According to DAS,

Recent OCIP Decision Reminds Contractors About the Importance of Contract Language

In recent years, Owner Controlled Insurance Programs (“OCIP”) have become more prevalent in public and private construction projects.  An OCIP “is a class of ‘wrap-up’ insurance that provides coverage for many construction project participants under one program.”  Capstone Bldg. Corp. v. Am. Motorists Ins. Co., 308 Conn. 760, 767 (Conn. 2013).  Such programs typically include commercial general liability insurance and worker’s compensation insurance.  In general, OCIPs reduce a project’s overall cost because the owner does not have to pay the multiple layers of duplicative administration associated with the general contractor and each subcontractor having its own insurance coverage.  The general understanding is that the project owner benefits from the savings but a recent Superior Decision reminds us that contractual duties and obligations are derived from the plain language of the contract and not what may reasonably inferred.

In Elevator Serv. Co. v. Reg’l Scaffolding & Hoisting Co., 2013 Conn. Super. LEXIS 687 (Conn. Super. Ct. Mar. 27, 2013), Elevator Service Co., Inc. (“Elevator Service”) and Regional Saffolding & Hosting, Inc. (“Regional Scaffolding”) entered into an agreement pertaining to a project known as the Royal Bank of Scotland (the “Project”).  The issue before the court was whether Elevator Service had to pass along to Regional Scaffolding a discount that it received through the subject project’s OCIP. 

A Cautionary Tale for All Subcontractors

The Connecticut Appellate Court recently handed down a decision that should have all subcontractors carefully reviewing their subcontracts.  In Suntech of Connecticut, Inc. v. Lawrence Brunoli, Inc., 143 Conn. App. 581 (2013), Suntech of Connecticut, Inc. (“Suntech”) agreed to “provide glass doors, glass, glazing, an aluminum framing system, and a metal framing system” as a subcontractor on a state project.  Id.  As a result of an error in the plans and specifications, Suntech incurred substantial additional costs. Typically, when an error in the plans and specifications results in a contractor incurring additional costs, the contractor is entitled to a change order but that is not what occurred in this case.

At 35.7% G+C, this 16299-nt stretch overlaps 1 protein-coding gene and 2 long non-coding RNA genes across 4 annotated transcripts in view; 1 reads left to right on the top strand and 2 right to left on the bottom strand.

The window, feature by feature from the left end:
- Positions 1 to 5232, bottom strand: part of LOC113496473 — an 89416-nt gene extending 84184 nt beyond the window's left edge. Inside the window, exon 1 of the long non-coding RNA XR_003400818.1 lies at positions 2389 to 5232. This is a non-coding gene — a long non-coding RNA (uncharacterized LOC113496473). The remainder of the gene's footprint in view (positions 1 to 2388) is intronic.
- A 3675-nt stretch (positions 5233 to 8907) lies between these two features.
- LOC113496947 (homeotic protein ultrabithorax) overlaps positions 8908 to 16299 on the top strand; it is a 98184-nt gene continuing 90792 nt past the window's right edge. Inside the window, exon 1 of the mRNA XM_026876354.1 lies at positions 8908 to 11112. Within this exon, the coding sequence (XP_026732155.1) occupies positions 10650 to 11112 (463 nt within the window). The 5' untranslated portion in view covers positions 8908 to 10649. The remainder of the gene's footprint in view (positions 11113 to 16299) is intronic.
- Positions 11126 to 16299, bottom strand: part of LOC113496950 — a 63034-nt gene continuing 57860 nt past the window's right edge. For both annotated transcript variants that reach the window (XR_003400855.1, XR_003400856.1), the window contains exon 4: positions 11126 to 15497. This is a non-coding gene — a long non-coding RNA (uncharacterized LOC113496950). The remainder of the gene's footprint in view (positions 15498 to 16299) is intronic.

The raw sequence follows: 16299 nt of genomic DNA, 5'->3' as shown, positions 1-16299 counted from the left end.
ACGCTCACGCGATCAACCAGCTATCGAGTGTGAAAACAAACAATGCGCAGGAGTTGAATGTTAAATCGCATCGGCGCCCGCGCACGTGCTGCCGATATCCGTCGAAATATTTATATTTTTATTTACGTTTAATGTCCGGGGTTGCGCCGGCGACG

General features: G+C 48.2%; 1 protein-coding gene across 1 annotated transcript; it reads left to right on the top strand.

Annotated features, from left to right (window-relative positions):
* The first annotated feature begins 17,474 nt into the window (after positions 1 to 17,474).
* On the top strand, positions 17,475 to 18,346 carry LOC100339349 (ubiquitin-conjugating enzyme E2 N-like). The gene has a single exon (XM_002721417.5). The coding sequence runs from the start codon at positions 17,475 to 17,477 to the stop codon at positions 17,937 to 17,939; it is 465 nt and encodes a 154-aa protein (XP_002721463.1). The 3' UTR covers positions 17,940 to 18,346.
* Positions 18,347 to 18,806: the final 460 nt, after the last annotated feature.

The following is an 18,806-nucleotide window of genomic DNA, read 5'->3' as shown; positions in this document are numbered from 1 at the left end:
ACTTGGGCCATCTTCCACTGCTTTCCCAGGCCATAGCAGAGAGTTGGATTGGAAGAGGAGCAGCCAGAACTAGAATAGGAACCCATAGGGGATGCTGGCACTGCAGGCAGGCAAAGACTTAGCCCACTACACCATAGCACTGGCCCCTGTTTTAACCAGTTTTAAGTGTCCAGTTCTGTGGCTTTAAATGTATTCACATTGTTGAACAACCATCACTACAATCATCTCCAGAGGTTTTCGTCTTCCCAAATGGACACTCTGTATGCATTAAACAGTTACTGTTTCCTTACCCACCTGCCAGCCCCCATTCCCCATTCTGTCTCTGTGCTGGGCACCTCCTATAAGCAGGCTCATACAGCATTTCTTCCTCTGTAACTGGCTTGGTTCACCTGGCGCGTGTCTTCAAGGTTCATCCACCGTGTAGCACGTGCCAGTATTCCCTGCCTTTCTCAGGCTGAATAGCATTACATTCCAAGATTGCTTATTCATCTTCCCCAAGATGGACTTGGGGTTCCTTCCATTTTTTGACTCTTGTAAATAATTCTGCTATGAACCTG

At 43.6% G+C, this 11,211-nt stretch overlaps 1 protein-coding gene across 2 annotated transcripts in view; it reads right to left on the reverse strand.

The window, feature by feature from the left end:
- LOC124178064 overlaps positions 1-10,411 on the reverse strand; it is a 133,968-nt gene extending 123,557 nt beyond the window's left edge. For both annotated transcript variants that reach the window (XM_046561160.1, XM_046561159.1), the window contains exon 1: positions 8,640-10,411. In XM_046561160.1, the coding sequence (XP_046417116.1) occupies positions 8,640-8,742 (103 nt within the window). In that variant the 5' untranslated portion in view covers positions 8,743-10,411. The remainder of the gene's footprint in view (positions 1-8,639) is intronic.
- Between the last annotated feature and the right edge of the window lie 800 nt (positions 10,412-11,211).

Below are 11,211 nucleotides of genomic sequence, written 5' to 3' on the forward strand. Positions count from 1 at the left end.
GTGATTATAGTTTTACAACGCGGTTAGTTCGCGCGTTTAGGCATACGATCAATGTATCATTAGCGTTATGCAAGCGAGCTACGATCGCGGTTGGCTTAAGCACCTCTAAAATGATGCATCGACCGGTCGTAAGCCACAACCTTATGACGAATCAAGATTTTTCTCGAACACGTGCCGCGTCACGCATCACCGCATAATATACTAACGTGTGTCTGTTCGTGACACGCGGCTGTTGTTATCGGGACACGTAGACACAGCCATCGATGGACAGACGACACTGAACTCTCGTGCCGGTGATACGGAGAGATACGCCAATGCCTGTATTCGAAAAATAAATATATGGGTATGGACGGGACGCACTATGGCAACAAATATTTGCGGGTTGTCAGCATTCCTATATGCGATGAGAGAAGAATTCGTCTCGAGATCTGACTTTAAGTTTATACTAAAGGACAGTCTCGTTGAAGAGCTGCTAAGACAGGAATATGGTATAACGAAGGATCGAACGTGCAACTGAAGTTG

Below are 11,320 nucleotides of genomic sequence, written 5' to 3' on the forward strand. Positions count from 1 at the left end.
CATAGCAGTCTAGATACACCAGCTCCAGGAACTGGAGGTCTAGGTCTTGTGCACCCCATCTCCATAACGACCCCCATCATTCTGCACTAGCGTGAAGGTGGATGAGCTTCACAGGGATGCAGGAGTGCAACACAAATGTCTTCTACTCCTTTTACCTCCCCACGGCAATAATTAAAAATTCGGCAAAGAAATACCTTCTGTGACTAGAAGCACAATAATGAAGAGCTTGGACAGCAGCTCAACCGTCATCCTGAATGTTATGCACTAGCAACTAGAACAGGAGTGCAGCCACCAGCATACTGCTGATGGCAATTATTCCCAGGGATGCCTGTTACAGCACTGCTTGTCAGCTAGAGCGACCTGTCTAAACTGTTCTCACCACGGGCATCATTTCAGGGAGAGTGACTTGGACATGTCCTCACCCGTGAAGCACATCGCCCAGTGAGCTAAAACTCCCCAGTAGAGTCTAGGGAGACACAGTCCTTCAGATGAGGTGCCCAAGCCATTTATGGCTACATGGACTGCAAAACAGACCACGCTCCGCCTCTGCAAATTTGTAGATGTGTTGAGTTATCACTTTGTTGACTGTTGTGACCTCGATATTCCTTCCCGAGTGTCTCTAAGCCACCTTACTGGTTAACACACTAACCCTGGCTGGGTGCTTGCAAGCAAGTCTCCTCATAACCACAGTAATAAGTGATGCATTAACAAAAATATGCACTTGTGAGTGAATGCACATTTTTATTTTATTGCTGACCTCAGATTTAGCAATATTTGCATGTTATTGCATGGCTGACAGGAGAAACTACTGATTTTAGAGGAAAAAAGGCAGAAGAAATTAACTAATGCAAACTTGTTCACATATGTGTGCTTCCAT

The Suntech decision appears to go against two principles of Connecticut construction law.  First, in Southern New England Contracting Co. v. State, 165 Conn. 644, the Connecticut Supreme Court issued a decision consistent with the Spearin doctrine which states that, because the contractor agrees to build the project in accordance with the plans and specifications, the contractor will not be held responsible for damages should the plans and specifications end up being defective.  Second, while not conclusively determined,

Restarting the 90 Day Clock to File a Mechanic’s Lien

As most contractors are aware, in Connecticut, you have 90 days after the last day that you supply labor and/or materials to file a mechanic’s lien.  Many other states have the same or a similar requirement pertaining to when a mechanic’s lien can be filed.  The question that is often asked is which “last day” starts the clock.

In a common scenario, additional work is performed more than 90 days after what was originally thought to be the last day worked and the contractor then claims that the second last day starts a new 90 days clock to file a mechanic’s lien.  Sometimes such mechanic’s liens are upheld but they are typically invalidated.  The reason is that the typical scenario involves a contractor – who has not been paid – realizes that his time to file a mechanic’s lien has expired so he returns to the site to perform a minor punchlist item that was inadvertently left undone initially.  Generally speaking, to restart the mechanic’s lien clock, a contractor must perform substantive work that was authorized by the owner or someone rightfully acting on the owner’s behalf.  The most recent guidance on this issue was provided by the Connecticut Appellate Court in Cianci v.